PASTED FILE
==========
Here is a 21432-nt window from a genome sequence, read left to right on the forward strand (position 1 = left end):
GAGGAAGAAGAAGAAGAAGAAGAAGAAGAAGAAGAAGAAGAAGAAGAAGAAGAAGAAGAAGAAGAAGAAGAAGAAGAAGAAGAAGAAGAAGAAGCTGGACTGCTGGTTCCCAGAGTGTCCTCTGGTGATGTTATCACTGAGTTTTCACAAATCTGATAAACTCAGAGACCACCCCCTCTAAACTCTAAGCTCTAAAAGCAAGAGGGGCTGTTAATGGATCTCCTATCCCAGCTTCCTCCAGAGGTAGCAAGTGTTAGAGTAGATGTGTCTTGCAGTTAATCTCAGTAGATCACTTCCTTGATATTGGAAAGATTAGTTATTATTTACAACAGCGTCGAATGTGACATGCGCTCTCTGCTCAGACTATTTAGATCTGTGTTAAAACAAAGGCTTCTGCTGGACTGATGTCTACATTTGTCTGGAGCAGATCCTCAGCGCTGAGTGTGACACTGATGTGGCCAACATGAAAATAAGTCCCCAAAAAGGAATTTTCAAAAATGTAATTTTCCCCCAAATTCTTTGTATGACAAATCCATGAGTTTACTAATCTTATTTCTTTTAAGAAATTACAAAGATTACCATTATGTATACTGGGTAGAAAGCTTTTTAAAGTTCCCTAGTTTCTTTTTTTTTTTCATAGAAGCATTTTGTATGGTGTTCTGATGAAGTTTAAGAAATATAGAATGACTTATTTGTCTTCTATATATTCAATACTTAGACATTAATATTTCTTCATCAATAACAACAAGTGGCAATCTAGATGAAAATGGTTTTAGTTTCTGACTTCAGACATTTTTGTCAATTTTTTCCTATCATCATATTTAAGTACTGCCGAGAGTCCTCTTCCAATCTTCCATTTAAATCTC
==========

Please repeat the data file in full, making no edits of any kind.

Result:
Here is a 21432-nt window from a genome sequence, read left to right on the forward strand (position 1 = left end):
GAGGAAGAAGAAGAAGAAGAAGAAGAAGAAGAAGAAGAAGAAGAAGAAGAAGAAGAAGAAGAAGAAGAAGAAGAAGAAGAAGAAGAAGAAGAAGCTGGACTGCTGGTTCCCAGAGTGTCCTCTGGTGATGTTATCACTGAGTTTTCACAAATCTGATAAACTCAGAGACCACCCCCTCTAAACTCTAAGCTCTAAAAGCAAGAGGGGCTGTTAATGGATCTCCTATCCCAGCTTCCTCCAGAGGTAGCAAGTGTTAGAGTAGATGTGTCTTGCAGTTAATCTCAGTAGATCACTTCCTTGATATTGGAAAGATTAGTTATTATTTACAACAGCGTCGAATGTGACATGCGCTCTCTGCTCAGACTATTTAGATCTGTGTTAAAACAAAGGCTTCTGCTGGACTGATGTCTACATTTGTCTGGAGCAGATCCTCAGCGCTGAGTGTGACACTGATGTGGCCAACATGAAAATAAGTCCCCAAAAAGGAATTTTCAAAAATGTAATTTTCCCCCAAATTCTTTGTATGACAAATCCATGAGTTTACTAATCTTATTTCTTTTAAGAAATTACAAAGATTACCATTATGTATACTGGGTAGAAAGCTTTTTAAAGTTCCCTAGTTTCTTTTTTTTTTTCATAGAAGCATTTTGTATGGTGTTCTGATGAAGTTTAAGAAATATAGAATGACTTATTTGTCTTCTATATATTCAATACTTAGACATTAATATTTCTTCATCAATAACAACAAGTGGCAATCTAGATGAAAATGGTTTTAGTTTCTGACTTCAGACATTTTTGTCAATTTTTTCCTATCATCATATTTAAGTACTGCCGAGAGTCCTCTTCCAATCTTCCATTTAAATCTC